What made you decide to apply for the job?

I thought back to when I was a kid going to summer day camps, and how much I looked up to the day camp leaders. They were always so confident, outgoing, and just fun to be with! I always dreamed of being a leader one day.  At the interview I was very nervous to apply because I had no experience. I am so glad that I found the courage to go to the interview, because it ended up going pretty  good. I admitted that I was nervous, and after that, it was a lot easier.

And, so you’re just about at the half way point, how’s it been going so far?

I am having a great summer. I mean, we work really hard and I am exhausted by the end of the day. But then I think about what my summer would  be like without this job and it puts a smile on my face. I leave work every day proud of the work I’ve done and the smiles I put on the kids faces. And now I have great stories to share when I return to school. Plus, I’ve learned a lot about myself. 

Can you tell us more about what you’ve learned about yourself?

Sure. I feel like I have more patience, and now know how to communicate with the children better. Also, I’ve learned to stay flexible and adaptable. The other staff have given me a lot of responsibility, too: I cook breakfast each day for the whole camp, problem solve disputes between the children, organize events, and provide first aid to children who get hurt. I’ve also noticed that I can manage my time better. I like the feeling that the kids and other staff depend on me to do things. I always show up to work on time, and ready to work. I also feel more comfortable getting around Vancouver by transit.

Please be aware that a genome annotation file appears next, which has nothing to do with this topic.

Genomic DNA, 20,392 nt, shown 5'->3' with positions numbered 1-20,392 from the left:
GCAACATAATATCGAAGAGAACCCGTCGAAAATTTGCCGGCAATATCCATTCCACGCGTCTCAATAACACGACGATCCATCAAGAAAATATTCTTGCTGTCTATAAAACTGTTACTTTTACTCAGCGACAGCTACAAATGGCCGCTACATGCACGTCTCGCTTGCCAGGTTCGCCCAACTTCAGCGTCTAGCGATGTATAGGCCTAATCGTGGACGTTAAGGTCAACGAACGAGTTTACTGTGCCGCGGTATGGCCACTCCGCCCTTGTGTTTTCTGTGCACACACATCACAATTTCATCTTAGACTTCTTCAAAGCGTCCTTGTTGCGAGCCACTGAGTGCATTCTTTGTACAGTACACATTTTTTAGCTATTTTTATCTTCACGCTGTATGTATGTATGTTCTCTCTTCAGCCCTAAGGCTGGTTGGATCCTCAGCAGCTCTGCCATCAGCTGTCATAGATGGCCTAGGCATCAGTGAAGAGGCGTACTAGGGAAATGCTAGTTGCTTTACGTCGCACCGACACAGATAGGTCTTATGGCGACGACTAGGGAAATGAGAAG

That’s wonderful, Liz. Do you have any advice for other aboriginal youth looking for employment? 

I would say, don’t underestimate yourself and your abilities. There are great organizations, like the Vancouver Aboriginal Friendship Centre who will hire you in order to help build your experiences, and not judge you because you have not experience yet. And I guess, I’d share my favorite quote that is to chase your dreams, and if you shoot for the moon you will land on the stars.

Great advice. What do you want to do after graduating?

I want to work with children, maybe in early childhood development or as a social worker for children and youth. Another dream I have is to start up my own non for profit organization to in order to send sock monkey’s around the world to children in need. My sock monkey’s are a package of love from me to them, and my hope is that they will brighten their day. I want to do it for the happiness it brings people. 

Elizabeth Laboucan position is funded by ACCESS through the HRSDC Summer Student Program.

All employment opportunities can be found the organizations’ website, at www.vafcs.org and job posting boards within the Centre. Employment opportunities are also disseminated by e-mail to partner organizations, employment assistance organizations, and other aboriginal organizations in and around Vancouver. The Vancouver Aboriginal Friendship Centre is committed to honouring and respecting the diverse Aboriginal cultures, identities and knowledge, and therefore preference is given to qualified Aboriginal candidates in accordance with Section 41 of the BC Human Rights Code. It is important for our employees to understand and seek to address the issues that face the urban aboriginal community within their job detail. The Friendship Centre operates much like a family, where the different departments often collaborate on initiatives, projects and strategies to increase their impact overall. To best distinguish yourself from other applicants, be sure to highlight your experience working in and with aboriginal communities in Vancouver.

Posted on August 16, 2012